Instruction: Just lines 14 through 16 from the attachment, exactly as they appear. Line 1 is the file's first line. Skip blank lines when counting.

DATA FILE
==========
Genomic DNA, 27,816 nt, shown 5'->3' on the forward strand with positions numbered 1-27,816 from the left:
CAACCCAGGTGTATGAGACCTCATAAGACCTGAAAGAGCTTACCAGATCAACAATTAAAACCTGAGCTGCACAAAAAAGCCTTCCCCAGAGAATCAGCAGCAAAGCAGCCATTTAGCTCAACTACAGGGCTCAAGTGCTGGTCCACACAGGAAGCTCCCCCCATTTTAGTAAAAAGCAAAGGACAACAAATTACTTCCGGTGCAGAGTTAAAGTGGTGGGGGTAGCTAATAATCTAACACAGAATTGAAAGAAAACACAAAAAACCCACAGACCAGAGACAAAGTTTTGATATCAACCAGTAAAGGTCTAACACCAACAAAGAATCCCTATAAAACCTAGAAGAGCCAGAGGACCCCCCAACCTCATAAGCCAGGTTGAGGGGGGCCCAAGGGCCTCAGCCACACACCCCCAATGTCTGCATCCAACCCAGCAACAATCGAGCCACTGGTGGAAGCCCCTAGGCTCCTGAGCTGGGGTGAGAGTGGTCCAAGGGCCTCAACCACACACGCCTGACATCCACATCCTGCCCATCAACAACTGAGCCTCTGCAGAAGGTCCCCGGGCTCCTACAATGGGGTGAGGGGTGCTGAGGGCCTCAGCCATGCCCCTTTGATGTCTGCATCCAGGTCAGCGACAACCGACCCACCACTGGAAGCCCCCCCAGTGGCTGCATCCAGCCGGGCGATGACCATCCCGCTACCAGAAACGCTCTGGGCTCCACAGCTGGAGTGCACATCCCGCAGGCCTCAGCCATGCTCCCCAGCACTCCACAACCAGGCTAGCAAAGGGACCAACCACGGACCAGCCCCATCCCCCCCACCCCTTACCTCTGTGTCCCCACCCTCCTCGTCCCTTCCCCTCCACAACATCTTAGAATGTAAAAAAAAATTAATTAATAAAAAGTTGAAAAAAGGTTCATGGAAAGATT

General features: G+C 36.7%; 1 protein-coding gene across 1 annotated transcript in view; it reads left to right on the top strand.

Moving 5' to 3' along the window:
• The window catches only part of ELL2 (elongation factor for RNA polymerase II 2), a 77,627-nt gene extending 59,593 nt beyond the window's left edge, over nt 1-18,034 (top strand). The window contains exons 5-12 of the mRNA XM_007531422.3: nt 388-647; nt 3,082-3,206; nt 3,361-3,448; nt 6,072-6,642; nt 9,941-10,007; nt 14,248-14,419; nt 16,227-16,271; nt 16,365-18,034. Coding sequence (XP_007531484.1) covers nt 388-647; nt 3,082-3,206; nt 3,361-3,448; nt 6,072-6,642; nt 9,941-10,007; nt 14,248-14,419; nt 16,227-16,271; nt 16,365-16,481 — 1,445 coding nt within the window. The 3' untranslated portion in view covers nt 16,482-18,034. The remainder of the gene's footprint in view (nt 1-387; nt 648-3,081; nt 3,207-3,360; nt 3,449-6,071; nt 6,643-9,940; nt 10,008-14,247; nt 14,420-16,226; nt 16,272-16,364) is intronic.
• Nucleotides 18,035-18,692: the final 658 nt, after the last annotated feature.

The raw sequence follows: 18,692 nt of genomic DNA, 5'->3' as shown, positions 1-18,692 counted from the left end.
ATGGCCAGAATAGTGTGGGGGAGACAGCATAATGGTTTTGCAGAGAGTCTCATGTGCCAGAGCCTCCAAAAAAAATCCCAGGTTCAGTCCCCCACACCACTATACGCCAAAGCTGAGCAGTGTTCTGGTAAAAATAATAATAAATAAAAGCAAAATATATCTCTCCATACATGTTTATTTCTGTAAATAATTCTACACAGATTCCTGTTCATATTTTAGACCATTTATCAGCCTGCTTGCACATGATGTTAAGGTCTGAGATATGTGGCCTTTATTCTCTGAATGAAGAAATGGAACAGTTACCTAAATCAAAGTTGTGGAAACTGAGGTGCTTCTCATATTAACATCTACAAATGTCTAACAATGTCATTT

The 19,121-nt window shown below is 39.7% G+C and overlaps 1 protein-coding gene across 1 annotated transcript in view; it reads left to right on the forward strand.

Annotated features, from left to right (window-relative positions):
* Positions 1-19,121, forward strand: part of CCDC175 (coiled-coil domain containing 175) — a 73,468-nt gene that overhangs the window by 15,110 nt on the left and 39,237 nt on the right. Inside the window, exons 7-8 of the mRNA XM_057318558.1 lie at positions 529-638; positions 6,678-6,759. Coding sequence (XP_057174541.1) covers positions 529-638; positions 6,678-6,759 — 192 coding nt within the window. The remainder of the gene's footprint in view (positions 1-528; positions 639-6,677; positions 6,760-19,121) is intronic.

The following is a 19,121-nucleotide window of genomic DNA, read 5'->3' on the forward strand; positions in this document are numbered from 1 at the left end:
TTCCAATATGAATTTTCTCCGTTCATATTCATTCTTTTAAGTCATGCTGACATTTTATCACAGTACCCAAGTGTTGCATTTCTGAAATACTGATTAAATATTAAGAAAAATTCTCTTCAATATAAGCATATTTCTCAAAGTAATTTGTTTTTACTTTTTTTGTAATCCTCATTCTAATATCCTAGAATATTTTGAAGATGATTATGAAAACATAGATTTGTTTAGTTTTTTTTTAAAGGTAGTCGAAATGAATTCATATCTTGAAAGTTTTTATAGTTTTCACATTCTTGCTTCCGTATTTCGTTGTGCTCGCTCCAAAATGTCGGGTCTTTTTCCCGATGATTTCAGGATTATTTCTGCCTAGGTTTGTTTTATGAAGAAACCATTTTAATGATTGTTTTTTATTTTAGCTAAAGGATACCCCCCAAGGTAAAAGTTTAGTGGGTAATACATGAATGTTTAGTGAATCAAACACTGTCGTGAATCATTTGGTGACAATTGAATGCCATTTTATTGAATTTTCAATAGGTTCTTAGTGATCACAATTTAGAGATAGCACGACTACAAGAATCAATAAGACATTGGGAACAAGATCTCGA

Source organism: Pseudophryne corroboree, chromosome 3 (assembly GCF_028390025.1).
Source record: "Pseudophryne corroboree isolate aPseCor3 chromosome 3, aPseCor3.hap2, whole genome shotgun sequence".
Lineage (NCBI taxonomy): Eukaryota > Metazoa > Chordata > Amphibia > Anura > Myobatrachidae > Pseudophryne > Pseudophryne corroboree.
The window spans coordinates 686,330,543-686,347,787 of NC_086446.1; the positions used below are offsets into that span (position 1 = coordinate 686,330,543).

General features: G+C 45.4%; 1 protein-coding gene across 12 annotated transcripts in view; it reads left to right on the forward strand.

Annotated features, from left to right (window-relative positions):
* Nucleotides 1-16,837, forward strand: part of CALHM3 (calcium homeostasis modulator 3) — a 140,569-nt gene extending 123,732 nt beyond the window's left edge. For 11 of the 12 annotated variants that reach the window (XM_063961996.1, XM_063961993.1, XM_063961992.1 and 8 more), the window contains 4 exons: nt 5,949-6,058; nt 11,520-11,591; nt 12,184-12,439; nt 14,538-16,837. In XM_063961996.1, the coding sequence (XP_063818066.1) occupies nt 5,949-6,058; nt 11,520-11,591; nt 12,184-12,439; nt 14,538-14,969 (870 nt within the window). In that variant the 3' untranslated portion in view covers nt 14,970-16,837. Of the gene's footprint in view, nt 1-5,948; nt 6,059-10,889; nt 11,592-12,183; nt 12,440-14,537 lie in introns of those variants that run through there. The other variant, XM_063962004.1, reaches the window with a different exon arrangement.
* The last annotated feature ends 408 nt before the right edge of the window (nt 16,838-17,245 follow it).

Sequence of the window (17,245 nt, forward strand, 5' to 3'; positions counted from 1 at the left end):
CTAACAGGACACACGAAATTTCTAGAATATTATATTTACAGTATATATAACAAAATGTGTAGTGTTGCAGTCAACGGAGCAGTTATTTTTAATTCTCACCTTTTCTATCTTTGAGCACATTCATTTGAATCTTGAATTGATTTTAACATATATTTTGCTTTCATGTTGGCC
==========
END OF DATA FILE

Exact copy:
Source organism: Pseudophryne corroboree, chromosome 3 (assembly GCF_028390025.1).
Source record: "Pseudophryne corroboree isolate aPseCor3 chromosome 3, aPseCor3.hap2, whole genome shotgun sequence".
Lineage (NCBI taxonomy): Eukaryota > Metazoa > Chordata > Amphibia > Anura > Myobatrachidae > Pseudophryne > Pseudophryne corroboree.